Court of Appeals Case No. 29A05-1706-DR-1213
APPELLANT PRO SE Michael W. Shipman Centerville, Indiana ATTORNEYS FOR APPELLEE Jonathan R. Deenik Deenik Law, LLC Greenwood, Indiana
Pursuant to Ind. Appellate Rule 65(D), this Memorandum Decision shall not be regarded as precedent or cited before any court except for the purpose of establishing the defense of res judicata, collateral estoppel, or the law of the case. APPELLANT PRO SE Michael W. Shipman
Centerville, Indiana ATTORNEYS FOR APPELLEE Jonathan R. Deenik
Deenik Law, LLC
Greenwood, Indiana Appeal from the Hamilton Superior Court The Honorable William J. Hughes, Judge Trial Court Cause No. 29D03-1406-DR-6021 Kirsch, Judge.  Michael W. Shipman ("Father") appeals after the trial court granted Angela L. (Shipman) Tanksley's ("Mother") petition to modify custody, raising several issues, which we consolidate and restate as:
I. Whether the trial court erred when it modified parenting time and physical custody; and We affirm in part and reverse in part.
II. Whether the trial court erred when it modified legal custody.
Facts and Procedural History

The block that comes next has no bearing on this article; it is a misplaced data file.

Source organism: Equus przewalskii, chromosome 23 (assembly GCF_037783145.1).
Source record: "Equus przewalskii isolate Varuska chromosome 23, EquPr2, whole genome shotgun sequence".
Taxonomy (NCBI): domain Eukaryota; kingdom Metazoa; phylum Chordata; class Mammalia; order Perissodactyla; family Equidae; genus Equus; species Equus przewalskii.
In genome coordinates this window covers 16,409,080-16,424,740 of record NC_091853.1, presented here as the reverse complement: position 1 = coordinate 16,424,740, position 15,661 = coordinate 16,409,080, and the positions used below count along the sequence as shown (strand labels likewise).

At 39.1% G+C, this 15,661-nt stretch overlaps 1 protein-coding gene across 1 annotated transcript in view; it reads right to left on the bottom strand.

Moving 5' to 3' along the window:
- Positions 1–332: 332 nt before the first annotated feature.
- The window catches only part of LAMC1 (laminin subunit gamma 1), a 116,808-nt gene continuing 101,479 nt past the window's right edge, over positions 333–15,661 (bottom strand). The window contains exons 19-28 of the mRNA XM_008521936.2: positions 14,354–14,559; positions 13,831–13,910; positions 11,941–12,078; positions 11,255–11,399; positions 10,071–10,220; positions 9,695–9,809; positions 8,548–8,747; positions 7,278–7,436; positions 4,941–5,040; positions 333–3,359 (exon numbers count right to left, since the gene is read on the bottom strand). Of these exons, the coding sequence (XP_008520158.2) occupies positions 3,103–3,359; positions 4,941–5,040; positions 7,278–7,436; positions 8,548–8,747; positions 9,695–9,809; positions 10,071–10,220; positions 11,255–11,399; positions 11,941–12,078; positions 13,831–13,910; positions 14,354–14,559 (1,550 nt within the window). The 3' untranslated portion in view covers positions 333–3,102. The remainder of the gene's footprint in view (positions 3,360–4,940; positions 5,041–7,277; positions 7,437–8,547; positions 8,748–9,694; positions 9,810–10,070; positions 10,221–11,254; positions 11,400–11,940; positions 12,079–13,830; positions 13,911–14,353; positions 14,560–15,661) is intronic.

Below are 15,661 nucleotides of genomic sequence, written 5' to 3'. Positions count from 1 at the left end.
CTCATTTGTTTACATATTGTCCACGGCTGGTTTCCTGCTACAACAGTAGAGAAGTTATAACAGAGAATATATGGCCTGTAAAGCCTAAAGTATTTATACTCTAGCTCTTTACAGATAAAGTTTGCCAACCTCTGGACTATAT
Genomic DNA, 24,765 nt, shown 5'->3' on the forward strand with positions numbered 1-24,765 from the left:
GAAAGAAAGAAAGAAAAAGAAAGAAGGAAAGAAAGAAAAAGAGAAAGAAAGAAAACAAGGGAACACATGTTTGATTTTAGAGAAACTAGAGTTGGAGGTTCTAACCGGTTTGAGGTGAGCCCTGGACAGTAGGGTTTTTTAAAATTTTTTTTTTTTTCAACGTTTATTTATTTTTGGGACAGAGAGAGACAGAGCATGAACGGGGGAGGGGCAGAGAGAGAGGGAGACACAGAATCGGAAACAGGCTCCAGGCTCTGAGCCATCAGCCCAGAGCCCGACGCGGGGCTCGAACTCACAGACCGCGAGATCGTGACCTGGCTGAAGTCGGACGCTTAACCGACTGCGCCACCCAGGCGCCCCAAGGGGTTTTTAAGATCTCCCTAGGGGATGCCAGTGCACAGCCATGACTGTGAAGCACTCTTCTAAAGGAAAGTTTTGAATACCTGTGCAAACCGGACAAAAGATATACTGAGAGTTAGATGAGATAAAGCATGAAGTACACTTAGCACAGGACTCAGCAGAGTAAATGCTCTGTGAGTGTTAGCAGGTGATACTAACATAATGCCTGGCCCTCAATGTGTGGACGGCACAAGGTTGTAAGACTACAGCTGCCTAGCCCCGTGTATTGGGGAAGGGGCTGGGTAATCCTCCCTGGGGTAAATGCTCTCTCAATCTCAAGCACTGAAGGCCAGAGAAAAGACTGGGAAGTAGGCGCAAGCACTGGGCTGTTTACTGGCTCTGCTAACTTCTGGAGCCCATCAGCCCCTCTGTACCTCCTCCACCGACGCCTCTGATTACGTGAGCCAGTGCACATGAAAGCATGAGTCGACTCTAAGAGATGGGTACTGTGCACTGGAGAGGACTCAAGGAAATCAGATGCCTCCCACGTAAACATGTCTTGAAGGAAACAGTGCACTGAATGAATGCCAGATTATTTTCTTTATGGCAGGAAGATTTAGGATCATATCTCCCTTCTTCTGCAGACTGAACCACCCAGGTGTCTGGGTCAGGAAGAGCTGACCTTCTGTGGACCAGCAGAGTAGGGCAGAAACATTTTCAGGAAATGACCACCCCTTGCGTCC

Mother and Father married in June 1995 and have three children ("the Children"), born in 2003, 2006, and 2008. Mother filed a petition for dissolution in June 2014. Following mediation, the parties executed a settlement agreement, resolving all property issues. At some point prior to the January 4, 2016, final hearing, they also agreed to joint legal custody. Issues of physical custody, parenting time, and child support remained for resolution at trial. Father sought shared physical custody and balanced parenting time, but Mother proposed that she would have physical custody and that Father's parenting time would be every other weekend, as well as Monday and Wednesday evenings with the Children. On May 9, 2016, the marriage was dissolved by Decree of Dissolution ("the Decree").  In the Decree, the trial court awarded the parties joint legal custody of Children, pursuant to their agreement. Appellant's App. Vol. 2 at 23. With regard to physical custody, the trial court ordered as follows: